With Dell move, Red Hat remembers JBoss

Red Hat has been somewhat quiet on the JBoss front, but things are now looking up.

It's nice to see Red Hat investing in JBoss. It's good for the company and, I believe, good for JBoss.

In the first formal offering of the JBoss Application Platform with an OEM, Red Hat and Dell today announced that Dell will be shipping its PowerEdge servers with the JBoss Enterprise Application Platform or the Red Hat Application Stack, which includes Red Hat Enterprise Linux, JBoss Enterprise Application Platform and MySQL.

Most interestingly (though not surprisingly), you can get JBoss Enteprise Application Platform preintegrated and bundled with Windows, too.

The Dell/Red Hat offering features three solutions:

  • JBoss Enterprise Application Platform: This combines the JBoss Application Server, Hibernate and JBoss Seam with Dell hardware and the customer's choice of Linux or Windows....

  • Web Application: This offering combines the Red Hat Application Stack, including the JBoss Enterprise Application Platform and Red Hat Enterprise Linux, with Dell hardware. It is ideal for running Java or LAMP applications....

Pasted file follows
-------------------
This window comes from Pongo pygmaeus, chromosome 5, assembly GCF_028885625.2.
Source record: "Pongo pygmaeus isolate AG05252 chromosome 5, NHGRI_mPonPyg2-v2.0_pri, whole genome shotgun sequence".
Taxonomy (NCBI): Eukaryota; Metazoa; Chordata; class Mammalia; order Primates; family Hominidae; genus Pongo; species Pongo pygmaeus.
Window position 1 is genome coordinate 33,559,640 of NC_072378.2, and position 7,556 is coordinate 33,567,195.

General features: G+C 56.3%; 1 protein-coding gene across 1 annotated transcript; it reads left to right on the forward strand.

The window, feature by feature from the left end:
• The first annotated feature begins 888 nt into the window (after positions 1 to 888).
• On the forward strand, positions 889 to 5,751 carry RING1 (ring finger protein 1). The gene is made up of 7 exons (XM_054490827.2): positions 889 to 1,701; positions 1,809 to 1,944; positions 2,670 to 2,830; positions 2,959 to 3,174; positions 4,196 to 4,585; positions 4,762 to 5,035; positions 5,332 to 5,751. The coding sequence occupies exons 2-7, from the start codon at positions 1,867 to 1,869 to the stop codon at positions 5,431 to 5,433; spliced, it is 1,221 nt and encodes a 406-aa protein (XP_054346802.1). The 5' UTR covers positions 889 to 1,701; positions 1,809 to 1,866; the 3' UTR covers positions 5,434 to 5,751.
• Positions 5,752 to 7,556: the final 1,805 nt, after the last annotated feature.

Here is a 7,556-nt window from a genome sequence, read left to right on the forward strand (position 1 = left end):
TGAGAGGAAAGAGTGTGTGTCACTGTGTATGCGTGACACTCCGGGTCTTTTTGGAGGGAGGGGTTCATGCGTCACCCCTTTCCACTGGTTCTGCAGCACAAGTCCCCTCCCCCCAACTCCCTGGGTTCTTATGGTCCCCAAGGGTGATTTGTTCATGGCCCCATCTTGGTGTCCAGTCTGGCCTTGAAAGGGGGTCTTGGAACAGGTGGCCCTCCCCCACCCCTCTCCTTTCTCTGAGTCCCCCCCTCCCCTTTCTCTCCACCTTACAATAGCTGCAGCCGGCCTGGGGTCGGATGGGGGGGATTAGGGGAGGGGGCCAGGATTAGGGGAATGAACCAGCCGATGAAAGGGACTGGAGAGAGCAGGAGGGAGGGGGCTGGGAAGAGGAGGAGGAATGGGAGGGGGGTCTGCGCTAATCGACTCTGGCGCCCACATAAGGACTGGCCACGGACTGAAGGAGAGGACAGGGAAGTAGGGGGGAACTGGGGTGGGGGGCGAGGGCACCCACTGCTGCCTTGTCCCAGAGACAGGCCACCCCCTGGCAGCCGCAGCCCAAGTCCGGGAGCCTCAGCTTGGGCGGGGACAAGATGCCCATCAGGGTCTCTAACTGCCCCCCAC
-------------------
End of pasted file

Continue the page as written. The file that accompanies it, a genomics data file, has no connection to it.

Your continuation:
• Web Edge: Combining Red Hat Enterprise Linux and Dell hardware, this solution helps customers take advantage of the open-source operating system for activities such as Web serving with Apache.

Also of note is the Java Solutions Center on which Dell, AMD and Red Hat are collaborating in Austin, Texas. It's designed to focus on the development and optimization of open-source Java technologies. It's good to see Red Hat move beyond maintenance mode on its JBoss property and start to push the innovation envelope on JBoss.

Red Hat has been heads-down for so long on the operating system (OS) that anything to extend its vision beyond the OS is a big positive. Five years from now, if Red Hat were still fixated on the OS to exclusion of the stack above the OS, it would stagnate.

From my own discussions with Red Hat rank-and-file and management, JBoss is having a positive effect on the company's vision. It's unhealthy to view the software world through just one lens. JBoss is giving Red Hat a more sophisticated view of the market.

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About the author

    Matt Asay is chief operating officer at Canonical, the company behind the Ubuntu Linux operating system. Prior to Canonical, Matt was general manager of the Americas division and vice president of business development at Alfresco, an open-source applications company. Matt brings a decade of in-the-trenches open-source business and legal experience to The Open Road, with an emphasis on emerging open-source business strategies and opportunities. He is a member of the CNET Blog Network and is not an employee of CNET. You can follow Matt on Twitter @mjasay.

     

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